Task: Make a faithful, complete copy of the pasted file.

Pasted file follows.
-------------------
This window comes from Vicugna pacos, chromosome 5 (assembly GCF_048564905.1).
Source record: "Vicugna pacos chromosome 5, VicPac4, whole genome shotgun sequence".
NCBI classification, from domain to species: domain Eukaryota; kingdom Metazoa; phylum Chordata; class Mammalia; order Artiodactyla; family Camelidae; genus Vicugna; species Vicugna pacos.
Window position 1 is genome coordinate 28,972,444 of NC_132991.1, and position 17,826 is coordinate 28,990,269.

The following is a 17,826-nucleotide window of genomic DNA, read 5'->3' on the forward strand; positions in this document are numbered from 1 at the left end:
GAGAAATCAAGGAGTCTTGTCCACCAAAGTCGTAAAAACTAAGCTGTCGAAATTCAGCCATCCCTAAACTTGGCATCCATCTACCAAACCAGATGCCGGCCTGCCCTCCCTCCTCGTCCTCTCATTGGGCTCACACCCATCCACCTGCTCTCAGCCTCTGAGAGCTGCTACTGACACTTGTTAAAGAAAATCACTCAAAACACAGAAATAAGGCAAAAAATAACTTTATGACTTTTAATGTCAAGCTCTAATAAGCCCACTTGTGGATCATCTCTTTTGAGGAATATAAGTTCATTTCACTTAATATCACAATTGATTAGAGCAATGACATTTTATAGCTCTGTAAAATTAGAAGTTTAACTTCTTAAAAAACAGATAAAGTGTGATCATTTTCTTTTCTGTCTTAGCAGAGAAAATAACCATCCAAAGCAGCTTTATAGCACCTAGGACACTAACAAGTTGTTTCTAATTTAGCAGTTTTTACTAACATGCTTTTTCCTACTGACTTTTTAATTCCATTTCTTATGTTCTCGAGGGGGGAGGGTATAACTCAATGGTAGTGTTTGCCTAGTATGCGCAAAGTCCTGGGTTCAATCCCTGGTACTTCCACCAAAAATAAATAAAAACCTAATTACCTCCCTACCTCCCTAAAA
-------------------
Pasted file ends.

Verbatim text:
This window comes from Vicugna pacos, chromosome 5 (assembly GCF_048564905.1).
Source record: "Vicugna pacos chromosome 5, VicPac4, whole genome shotgun sequence".
NCBI classification, from domain to species: domain Eukaryota; kingdom Metazoa; phylum Chordata; class Mammalia; order Artiodactyla; family Camelidae; genus Vicugna; species Vicugna pacos.
Window position 1 is genome coordinate 28,972,444 of NC_132991.1, and position 17,826 is coordinate 28,990,269.

The following is a 17,826-nucleotide window of genomic DNA, read 5'->3' on the forward strand; positions in this document are numbered from 1 at the left end:
GAGAAATCAAGGAGTCTTGTCCACCAAAGTCGTAAAAACTAAGCTGTCGAAATTCAGCCATCCCTAAACTTGGCATCCATCTACCAAACCAGATGCCGGCCTGCCCTCCCTCCTCGTCCTCTCATTGGGCTCACACCCATCCACCTGCTCTCAGCCTCTGAGAGCTGCTACTGACACTTGTTAAAGAAAATCACTCAAAACACAGAAATAAGGCAAAAAATAACTTTATGACTTTTAATGTCAAGCTCTAATAAGCCCACTTGTGGATCATCTCTTTTGAGGAATATAAGTTCATTTCACTTAATATCACAATTGATTAGAGCAATGACATTTTATAGCTCTGTAAAATTAGAAGTTTAACTTCTTAAAAAACAGATAAAGTGTGATCATTTTCTTTTCTGTCTTAGCAGAGAAAATAACCATCCAAAGCAGCTTTATAGCACCTAGGACACTAACAAGTTGTTTCTAATTTAGCAGTTTTTACTAACATGCTTTTTCCTACTGACTTTTTAATTCCATTTCTTATGTTCTCGAGGGGGGAGGGTATAACTCAATGGTAGTGTTTGCCTAGTATGCGCAAAGTCCTGGGTTCAATCCCTGGTACTTCCACCAAAAATAAATAAAAACCTAATTACCTCCCTACCTCCCTAAAA